The Way of the China Hand
The Tang Dynasty was one of the most prosperous and culturally vibrant periods in Chinese history, spanning from 618 to 907 CE. It is often considered a golden age in China's history, marked by significant developments in politics, economy, art, literature, and technology. Despite its eventual decline and fall, the Tang Dynasty left an indelible impact on Chinese history and culture. It is remembered as a time of great artistic achievements, economic prosperity, and cultural exchange with neighboring regions. The dynasty's legacy continues to influence Chinese society to this day.
The Tang Dynasty officially ended in 907 CE when the last Tang emperor abdicated the throne. The following period, known as the Five Dynasties and Ten Kingdoms Period, was characterized by political fragmentation and regional warlord mindset. Several short-lived dynasties and numerous independent kingdoms emerged during this time, marking the transition to the subsequent Song Dynasty.
Tang Soo Do is a Korean martial art with a direct influence of Chinese martial arts that emphasizes self-defense, discipline, and physical and mental development. The term "Tang Soo Do" can be translated as "The Way of the China Hand," referring to the historical influence of Chinese martial arts on its development. It incorporates elements from various martial arts systems, including Korean styles and ancient Chinese martial arts. It combines both hard and soft techniques, including strikes, kicks, blocks, joint locks, and throws. Training in Tang Soo Do focuses on developing strong stances, fluid movements, and effective striking techniques.
Tang Soo Do promotes not only physical fitness but also mental and spiritual growth. Students are encouraged to cultivate discipline, respect, perseverance, and humility. The training includes forms (or patterns of movements), sparring, self-defense techniques, and breaking techniques (such as breaking boards or bricks). Students’ progress through a belt-ranking system as they advance in skill and knowledge. The curriculum is structured to provide a progressive learning experience, with students gradually mastering techniques at each level.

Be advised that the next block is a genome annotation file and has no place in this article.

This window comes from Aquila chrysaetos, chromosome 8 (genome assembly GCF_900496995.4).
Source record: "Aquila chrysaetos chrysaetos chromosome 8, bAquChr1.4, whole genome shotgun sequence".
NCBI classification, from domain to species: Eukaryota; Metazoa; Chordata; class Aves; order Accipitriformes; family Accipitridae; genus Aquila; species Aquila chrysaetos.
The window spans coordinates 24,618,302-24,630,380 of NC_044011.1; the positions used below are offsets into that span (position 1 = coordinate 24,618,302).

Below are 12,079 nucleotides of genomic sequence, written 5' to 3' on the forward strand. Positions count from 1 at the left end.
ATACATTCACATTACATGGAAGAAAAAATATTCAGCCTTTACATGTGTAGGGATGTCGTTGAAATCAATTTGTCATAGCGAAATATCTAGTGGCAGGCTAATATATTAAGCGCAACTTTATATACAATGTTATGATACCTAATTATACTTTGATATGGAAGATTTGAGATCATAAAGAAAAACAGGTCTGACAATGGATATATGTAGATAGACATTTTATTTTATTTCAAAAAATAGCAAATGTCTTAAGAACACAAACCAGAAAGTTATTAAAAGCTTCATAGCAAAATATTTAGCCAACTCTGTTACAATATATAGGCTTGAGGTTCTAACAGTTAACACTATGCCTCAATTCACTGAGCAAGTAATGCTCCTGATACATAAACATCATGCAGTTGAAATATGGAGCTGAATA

Tang Soo Do is both a martial art and a philosophy that aims to develop well-rounded individuals who can defend themselves while promoting harmony and personal growth.
Moo Duk Kwan is a traditional Korean martial arts style known for its emphasis on discipline, respect, and technical excellence. It was founded in 1945 by Hwang Kee in South Korea. The term "Moo Duk Kwan" translates to "Institute of Martial Virtue" or "School of Martial Virtue."
Moo Duk Kwan places importance on developing not only physical skills but also mental discipline and moral character. Hwang Kee's philosophy for Moo Duk Kwan was influenced by his experiences studying martial arts in China and Korea. He sought to create a comprehensive system that integrated the physical techniques of martial arts with the values of personal development and self-improvement.
It is important to note that there have been some changes and variations within the Moo Duk Kwan organization and its associated styles over time, with different branches and instructors developing their unique interpretations and practices. However, the core principles of discipline, respect, and technical excellence remain central to Moo Duk Kwan.
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